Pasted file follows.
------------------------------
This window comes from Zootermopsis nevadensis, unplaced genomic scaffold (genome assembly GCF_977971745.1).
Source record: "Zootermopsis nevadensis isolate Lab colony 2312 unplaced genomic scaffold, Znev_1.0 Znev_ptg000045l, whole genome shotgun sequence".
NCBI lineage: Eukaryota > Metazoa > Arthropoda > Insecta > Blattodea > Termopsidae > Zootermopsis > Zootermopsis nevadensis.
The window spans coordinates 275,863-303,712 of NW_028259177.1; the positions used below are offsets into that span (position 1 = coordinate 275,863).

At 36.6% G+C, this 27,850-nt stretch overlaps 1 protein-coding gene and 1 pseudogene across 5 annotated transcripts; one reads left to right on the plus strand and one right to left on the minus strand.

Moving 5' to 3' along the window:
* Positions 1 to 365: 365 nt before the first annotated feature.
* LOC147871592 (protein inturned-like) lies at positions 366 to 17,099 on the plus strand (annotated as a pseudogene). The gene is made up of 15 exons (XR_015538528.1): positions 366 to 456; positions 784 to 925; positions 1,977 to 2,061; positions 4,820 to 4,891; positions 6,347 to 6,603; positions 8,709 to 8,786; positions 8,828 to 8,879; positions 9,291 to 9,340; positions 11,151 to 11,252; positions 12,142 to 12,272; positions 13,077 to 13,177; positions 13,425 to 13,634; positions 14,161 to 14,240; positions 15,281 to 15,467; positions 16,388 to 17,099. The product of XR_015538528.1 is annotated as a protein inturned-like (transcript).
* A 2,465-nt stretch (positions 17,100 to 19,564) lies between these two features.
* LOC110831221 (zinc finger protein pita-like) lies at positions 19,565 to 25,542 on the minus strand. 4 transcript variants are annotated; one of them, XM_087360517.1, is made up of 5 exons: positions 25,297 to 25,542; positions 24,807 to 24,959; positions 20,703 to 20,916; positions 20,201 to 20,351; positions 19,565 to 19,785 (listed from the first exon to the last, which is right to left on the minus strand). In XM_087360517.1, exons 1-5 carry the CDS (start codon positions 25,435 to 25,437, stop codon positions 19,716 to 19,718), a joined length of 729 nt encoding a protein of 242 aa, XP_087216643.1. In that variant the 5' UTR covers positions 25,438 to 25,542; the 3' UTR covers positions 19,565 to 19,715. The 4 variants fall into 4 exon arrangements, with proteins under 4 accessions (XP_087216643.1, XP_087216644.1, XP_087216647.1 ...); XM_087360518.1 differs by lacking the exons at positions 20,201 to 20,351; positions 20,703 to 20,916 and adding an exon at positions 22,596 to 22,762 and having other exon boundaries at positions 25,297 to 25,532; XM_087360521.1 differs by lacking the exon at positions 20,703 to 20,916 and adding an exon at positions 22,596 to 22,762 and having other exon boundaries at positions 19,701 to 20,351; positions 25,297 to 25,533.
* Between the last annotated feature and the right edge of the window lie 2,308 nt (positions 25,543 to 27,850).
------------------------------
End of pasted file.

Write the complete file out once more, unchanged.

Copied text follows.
This window comes from Zootermopsis nevadensis, unplaced genomic scaffold (genome assembly GCF_977971745.1).
Source record: "Zootermopsis nevadensis isolate Lab colony 2312 unplaced genomic scaffold, Znev_1.0 Znev_ptg000045l, whole genome shotgun sequence".
NCBI lineage: Eukaryota > Metazoa > Arthropoda > Insecta > Blattodea > Termopsidae > Zootermopsis > Zootermopsis nevadensis.
The window spans coordinates 275,863-303,712 of NW_028259177.1; the positions used below are offsets into that span (position 1 = coordinate 275,863).

At 36.6% G+C, this 27,850-nt stretch overlaps 1 protein-coding gene and 1 pseudogene across 5 annotated transcripts; one reads left to right on the plus strand and one right to left on the minus strand.

Moving 5' to 3' along the window:
* Positions 1 to 365: 365 nt before the first annotated feature.
* LOC147871592 (protein inturned-like) lies at positions 366 to 17,099 on the plus strand (annotated as a pseudogene). The gene is made up of 15 exons (XR_015538528.1): positions 366 to 456; positions 784 to 925; positions 1,977 to 2,061; positions 4,820 to 4,891; positions 6,347 to 6,603; positions 8,709 to 8,786; positions 8,828 to 8,879; positions 9,291 to 9,340; positions 11,151 to 11,252; positions 12,142 to 12,272; positions 13,077 to 13,177; positions 13,425 to 13,634; positions 14,161 to 14,240; positions 15,281 to 15,467; positions 16,388 to 17,099. The product of XR_015538528.1 is annotated as a protein inturned-like (transcript).
* A 2,465-nt stretch (positions 17,100 to 19,564) lies between these two features.
* LOC110831221 (zinc finger protein pita-like) lies at positions 19,565 to 25,542 on the minus strand. 4 transcript variants are annotated; one of them, XM_087360517.1, is made up of 5 exons: positions 25,297 to 25,542; positions 24,807 to 24,959; positions 20,703 to 20,916; positions 20,201 to 20,351; positions 19,565 to 19,785 (listed from the first exon to the last, which is right to left on the minus strand). In XM_087360517.1, exons 1-5 carry the CDS (start codon positions 25,435 to 25,437, stop codon positions 19,716 to 19,718), a joined length of 729 nt encoding a protein of 242 aa, XP_087216643.1. In that variant the 5' UTR covers positions 25,438 to 25,542; the 3' UTR covers positions 19,565 to 19,715. The 4 variants fall into 4 exon arrangements, with proteins under 4 accessions (XP_087216643.1, XP_087216644.1, XP_087216647.1 ...); XM_087360518.1 differs by lacking the exons at positions 20,201 to 20,351; positions 20,703 to 20,916 and adding an exon at positions 22,596 to 22,762 and having other exon boundaries at positions 25,297 to 25,532; XM_087360521.1 differs by lacking the exon at positions 20,703 to 20,916 and adding an exon at positions 22,596 to 22,762 and having other exon boundaries at positions 19,701 to 20,351; positions 25,297 to 25,533.
* Between the last annotated feature and the right edge of the window lie 2,308 nt (positions 25,543 to 27,850).